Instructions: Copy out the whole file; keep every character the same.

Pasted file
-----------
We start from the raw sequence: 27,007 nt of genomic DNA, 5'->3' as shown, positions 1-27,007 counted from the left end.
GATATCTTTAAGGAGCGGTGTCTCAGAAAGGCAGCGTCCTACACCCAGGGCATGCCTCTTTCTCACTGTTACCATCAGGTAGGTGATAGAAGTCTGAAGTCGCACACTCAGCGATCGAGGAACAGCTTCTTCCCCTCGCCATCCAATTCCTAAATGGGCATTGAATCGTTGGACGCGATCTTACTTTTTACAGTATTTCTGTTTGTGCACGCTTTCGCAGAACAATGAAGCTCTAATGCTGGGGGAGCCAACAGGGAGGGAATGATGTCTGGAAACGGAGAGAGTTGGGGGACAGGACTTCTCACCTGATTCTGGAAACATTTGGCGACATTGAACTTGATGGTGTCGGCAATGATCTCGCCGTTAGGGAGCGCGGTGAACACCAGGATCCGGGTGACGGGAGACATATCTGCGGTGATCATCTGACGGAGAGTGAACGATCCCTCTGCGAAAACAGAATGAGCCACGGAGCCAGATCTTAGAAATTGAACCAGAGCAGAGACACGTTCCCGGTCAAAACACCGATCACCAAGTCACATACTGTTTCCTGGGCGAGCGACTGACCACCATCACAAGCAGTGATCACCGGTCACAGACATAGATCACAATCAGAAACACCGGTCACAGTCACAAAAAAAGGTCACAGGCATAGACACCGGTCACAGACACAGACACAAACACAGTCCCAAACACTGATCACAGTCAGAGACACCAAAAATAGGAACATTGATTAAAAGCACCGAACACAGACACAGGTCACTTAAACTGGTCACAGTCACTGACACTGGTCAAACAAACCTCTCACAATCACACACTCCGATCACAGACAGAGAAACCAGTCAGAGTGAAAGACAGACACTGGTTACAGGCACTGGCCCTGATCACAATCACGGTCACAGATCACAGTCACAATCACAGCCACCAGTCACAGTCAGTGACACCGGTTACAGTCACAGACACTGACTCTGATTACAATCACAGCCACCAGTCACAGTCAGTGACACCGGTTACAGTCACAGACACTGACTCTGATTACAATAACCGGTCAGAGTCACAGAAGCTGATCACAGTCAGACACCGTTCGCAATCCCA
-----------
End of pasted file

We start from the raw sequence: 27,007 nt of genomic DNA, 5'->3' as shown, positions 1-27,007 counted from the left end.
GATATCTTTAAGGAGCGGTGTCTCAGAAAGGCAGCGTCCTACACCCAGGGCATGCCTCTTTCTCACTGTTACCATCAGGTAGGTGATAGAAGTCTGAAGTCGCACACTCAGCGATCGAGGAACAGCTTCTTCCCCTCGCCATCCAATTCCTAAATGGGCATTGAATCGTTGGACGCGATCTTACTTTTTACAGTATTTCTGTTTGTGCACGCTTTCGCAGAACAATGAAGCTCTAATGCTGGGGGAGCCAACAGGGAGGGAATGATGTCTGGAAACGGAGAGAGTTGGGGGACAGGACTTCTCACCTGATTCTGGAAACATTTGGCGACATTGAACTTGATGGTGTCGGCAATGATCTCGCCGTTAGGGAGCGCGGTGAACACCAGGATCCGGGTGACGGGAGACATATCTGCGGTGATCATCTGACGGAGAGTGAACGATCCCTCTGCGAAAACAGAATGAGCCACGGAGCCAGATCTTAGAAATTGAACCAGAGCAGAGACACGTTCCCGGTCAAAACACCGATCACCAAGTCACATACTGTTTCCTGGGCGAGCGACTGACCACCATCACAAGCAGTGATCACCGGTCACAGACATAGATCACAATCAGAAACACCGGTCACAGTCACAAAAAAAGGTCACAGGCATAGACACCGGTCACAGACACAGACACAAACACAGTCCCAAACACTGATCACAGTCAGAGACACCAAAAATAGGAACATTGATTAAAAGCACCGAACACAGACACAGGTCACTTAAACTGGTCACAGTCACTGACACTGGTCAAACAAACCTCTCACAATCACACACTCCGATCACAGACAGAGAAACCAGTCAGAGTGAAAGACAGACACTGGTTACAGGCACTGGCCCTGATCACAATCACGGTCACAGATCACAGTCACAATCACAGCCACCAGTCACAGTCAGTGACACCGGTTACAGTCACAGACACTGACTCTGATTACAATCACAGCCACCAGTCACAGTCAGTGACACCGGTTACAGTCACAGACACTGACTCTGATTACAATAACCGGTCAGAGTCACAGAAGCTGATCACAGTCAGACACCGTTCGCAATCCCA